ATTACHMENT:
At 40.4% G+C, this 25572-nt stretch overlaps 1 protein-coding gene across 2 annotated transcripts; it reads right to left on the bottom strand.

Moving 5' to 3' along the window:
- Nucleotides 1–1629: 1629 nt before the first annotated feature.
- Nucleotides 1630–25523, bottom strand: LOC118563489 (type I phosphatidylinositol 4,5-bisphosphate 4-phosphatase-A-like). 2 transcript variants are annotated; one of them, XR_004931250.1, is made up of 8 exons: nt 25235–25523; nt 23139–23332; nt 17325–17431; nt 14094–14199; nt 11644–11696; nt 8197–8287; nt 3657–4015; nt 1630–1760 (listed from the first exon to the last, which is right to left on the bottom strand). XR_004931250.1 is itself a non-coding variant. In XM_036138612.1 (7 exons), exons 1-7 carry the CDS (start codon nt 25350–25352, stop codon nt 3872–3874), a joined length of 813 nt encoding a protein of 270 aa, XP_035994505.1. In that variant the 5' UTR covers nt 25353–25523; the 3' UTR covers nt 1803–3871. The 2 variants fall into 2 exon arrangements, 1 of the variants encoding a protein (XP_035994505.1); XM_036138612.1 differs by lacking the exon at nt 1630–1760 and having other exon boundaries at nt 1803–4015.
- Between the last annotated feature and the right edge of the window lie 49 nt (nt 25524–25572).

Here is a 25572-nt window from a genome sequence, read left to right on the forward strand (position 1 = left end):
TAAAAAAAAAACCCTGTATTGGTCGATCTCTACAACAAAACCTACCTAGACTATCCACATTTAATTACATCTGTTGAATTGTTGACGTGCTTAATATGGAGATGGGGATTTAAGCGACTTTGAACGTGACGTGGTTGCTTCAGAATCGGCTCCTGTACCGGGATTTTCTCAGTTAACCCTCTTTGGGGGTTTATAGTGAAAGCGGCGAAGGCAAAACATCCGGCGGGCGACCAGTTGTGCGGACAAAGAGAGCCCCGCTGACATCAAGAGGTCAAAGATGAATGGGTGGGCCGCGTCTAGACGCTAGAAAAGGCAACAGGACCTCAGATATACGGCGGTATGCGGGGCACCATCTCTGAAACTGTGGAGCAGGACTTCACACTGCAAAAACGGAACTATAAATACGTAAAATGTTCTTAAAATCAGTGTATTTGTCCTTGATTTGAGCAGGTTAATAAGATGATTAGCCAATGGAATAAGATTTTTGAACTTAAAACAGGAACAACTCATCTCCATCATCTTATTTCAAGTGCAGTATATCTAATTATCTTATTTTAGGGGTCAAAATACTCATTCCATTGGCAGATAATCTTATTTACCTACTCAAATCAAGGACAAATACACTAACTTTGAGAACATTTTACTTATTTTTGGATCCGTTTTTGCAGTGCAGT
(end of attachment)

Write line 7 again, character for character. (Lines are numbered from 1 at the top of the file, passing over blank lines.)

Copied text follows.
TAAAAAAAAAACCCTGTATTGGTCGATCTCTACAACAAAACCTACCTAGACTATCCACATTTAATTACATCTGTTGAATTGTTGACGTGCTTAATATGGAGATGGGGATTTAAGCGACTTTGAACGTGACGTGGTTGCTTCAGAATCGGCTCCTGTACCGGGATTTTCTCAGTTAACCCTCTTTGGGGGTTTATAGTGAAAGCGGCGAAGGCAAAACATCCGGCGGGCGACCAGTTGTGCGGACAAAGAGAGCCCCGCTGACATCAAGAGGTCAAAGATGAATGGGTGGGCCGCGTCTAGACGCTAGAAAAGGCAACAGGACCTCAGATATACGGCGGTATGCGGGGCACCATCTCTGAAACTGTGGAGCAGGACTTCACACTGCAAAAACGGAACTATAAATACGTAAAATGTTCTTAAAATCAGTGTATTTGTCCTTGATTTGAGCAGGTTAATAAGATGATTAGCCAATGGAATAAGATTTTTGAACTTAAAACAGGAACAACTCATCTCCATCATCTTATTTCAAGTGCAGTATATCTAATTATCTTATTTTAGGGGTCAAAATACTCATTCCATTGGCAGATAATCTTATTTACCTACTCAAATCAAGGACAAATACACTAACTTTGAGAACATTTTACTTATTTTTGGATCCGTTTTTGCAGTGCAGT